If a more multifaceted approach to attribution is to be adopted, brands will need to have confidence that the social media channels they choose are not only effective, but that they can also be sure that their attribution models are sound to ensure accurate ROI.
Whether Facebook is delivering the click-through traffic that brands are looking for is open to debate to a degree, but as more research is done, it’s becoming clear that last-click is not accurate and doesn’t reflect the actual journey that consumers are taking.
New research from EdgeRank Checker for instance has revealed that nearly 40% more engagement is seen when Facebook posts are completed using mobile devices. This adds weight to the increasing use of mobile platforms to access social media channels – something that must be factored into attribution models.
“We dug deep into our data set to break out the differences between posting via mobile or a non-mobile method,” stated EdgeRank Checker. “We found that only 5% of Facebook page posts are via a mobile device. Brands aren’t heavily leveraging mobile posting. However, the brands that are leveraging mobile are seeing a 39% increase in engagement per post!"
It is also interesting that social media channels are also becoming very close bedfellows. Facebook has recently ‘borrowed’ the hashtag idea, but research by Simply Measured seems to indicate that this move isn’t having much effect yet with posts without hashtags performing the same as those with them.
Simply Measured commented: “As brands integrate more Facebook hashtags in social campaigns, and Facebook users become more familiar with discovering content through hashtags, post engagement will indicate whether including hashtags is an effective brand tactic.” For attribution of course this move adds yet another facet to the mix that marketers need to consider in their conversion calculations.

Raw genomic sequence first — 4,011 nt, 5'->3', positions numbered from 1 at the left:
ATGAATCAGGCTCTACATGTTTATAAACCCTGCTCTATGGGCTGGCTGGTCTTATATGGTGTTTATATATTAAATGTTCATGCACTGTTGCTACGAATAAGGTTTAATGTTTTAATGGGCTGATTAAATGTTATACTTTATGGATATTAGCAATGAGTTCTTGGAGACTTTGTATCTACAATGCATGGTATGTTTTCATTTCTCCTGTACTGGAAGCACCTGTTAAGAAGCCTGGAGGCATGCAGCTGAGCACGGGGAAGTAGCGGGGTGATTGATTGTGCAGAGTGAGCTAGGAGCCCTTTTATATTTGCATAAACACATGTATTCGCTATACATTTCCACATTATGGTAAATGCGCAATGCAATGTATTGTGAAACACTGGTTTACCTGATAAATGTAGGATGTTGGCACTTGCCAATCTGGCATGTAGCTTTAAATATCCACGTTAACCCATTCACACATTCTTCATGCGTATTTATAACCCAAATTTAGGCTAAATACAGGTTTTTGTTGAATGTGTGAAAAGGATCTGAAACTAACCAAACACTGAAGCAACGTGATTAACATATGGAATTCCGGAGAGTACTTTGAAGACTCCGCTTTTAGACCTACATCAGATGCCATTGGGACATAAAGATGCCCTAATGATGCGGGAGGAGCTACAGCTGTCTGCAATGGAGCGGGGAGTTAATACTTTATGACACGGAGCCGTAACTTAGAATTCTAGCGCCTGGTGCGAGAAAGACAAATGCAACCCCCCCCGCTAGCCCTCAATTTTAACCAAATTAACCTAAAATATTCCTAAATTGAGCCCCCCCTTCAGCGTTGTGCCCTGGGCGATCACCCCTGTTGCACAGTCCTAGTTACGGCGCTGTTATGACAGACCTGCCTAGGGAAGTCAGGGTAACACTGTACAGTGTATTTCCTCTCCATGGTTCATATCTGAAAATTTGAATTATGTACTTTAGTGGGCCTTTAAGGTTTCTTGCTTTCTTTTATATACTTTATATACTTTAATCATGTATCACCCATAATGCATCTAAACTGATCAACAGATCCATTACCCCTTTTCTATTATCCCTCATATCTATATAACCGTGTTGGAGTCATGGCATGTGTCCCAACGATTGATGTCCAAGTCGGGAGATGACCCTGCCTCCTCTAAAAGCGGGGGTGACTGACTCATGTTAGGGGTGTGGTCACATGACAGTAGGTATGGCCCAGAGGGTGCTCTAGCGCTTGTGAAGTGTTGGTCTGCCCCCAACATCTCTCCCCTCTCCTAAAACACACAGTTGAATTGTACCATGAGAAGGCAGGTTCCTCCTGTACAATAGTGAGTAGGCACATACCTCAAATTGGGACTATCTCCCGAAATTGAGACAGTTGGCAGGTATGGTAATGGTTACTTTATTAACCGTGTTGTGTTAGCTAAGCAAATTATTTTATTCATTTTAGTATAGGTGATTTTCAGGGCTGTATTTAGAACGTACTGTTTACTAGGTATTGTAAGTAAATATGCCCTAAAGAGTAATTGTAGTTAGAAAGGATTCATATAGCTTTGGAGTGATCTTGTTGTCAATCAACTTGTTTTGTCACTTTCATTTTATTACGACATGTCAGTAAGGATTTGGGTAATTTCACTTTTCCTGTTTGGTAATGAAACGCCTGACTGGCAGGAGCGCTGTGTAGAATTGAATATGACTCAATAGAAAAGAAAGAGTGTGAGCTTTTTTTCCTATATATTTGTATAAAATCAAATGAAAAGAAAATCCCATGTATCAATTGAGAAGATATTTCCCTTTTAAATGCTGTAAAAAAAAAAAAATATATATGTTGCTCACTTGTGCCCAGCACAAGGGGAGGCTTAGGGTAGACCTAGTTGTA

Kenshoo conclude: “Although many marketers agree in principle that there is a flaw in Last Ad attribution, the research in this study quantifies just how imperfect this methodology can be. With Last Ad showing an alarming 12-30% variance from five different MTA models with respect to the value of Facebook advertising, marketers should feel highly motivated to move away from a Last Ad methodology and find a better model that can deliver more precise insights and optimization.
“As a digital marketing channel, Facebook advertising reaches consumers throughout the buying cycle from awareness and consideration to intent and purchase. Giving credit to Facebook, or any other channel, solely when it is the last ad clicked does not properly reflect its value. Furthermore, retroactively applying any rules-based attribution model across all conversions will not properly illuminate the path to purchase. Armed with a more dynamic view of the value of each channel using MTA, marketers can make more effective decisions regarding budget allocation and, ultimately, improve campaign performance and achieve desired business goals.”
As social media networks have evolved their use as marketing platforms has also had to change. What all corporations need to take onboard is that last-click attribution is not able to truly reflect how consumers are accessing these networks to engage with brands.
November 2013, San Francisco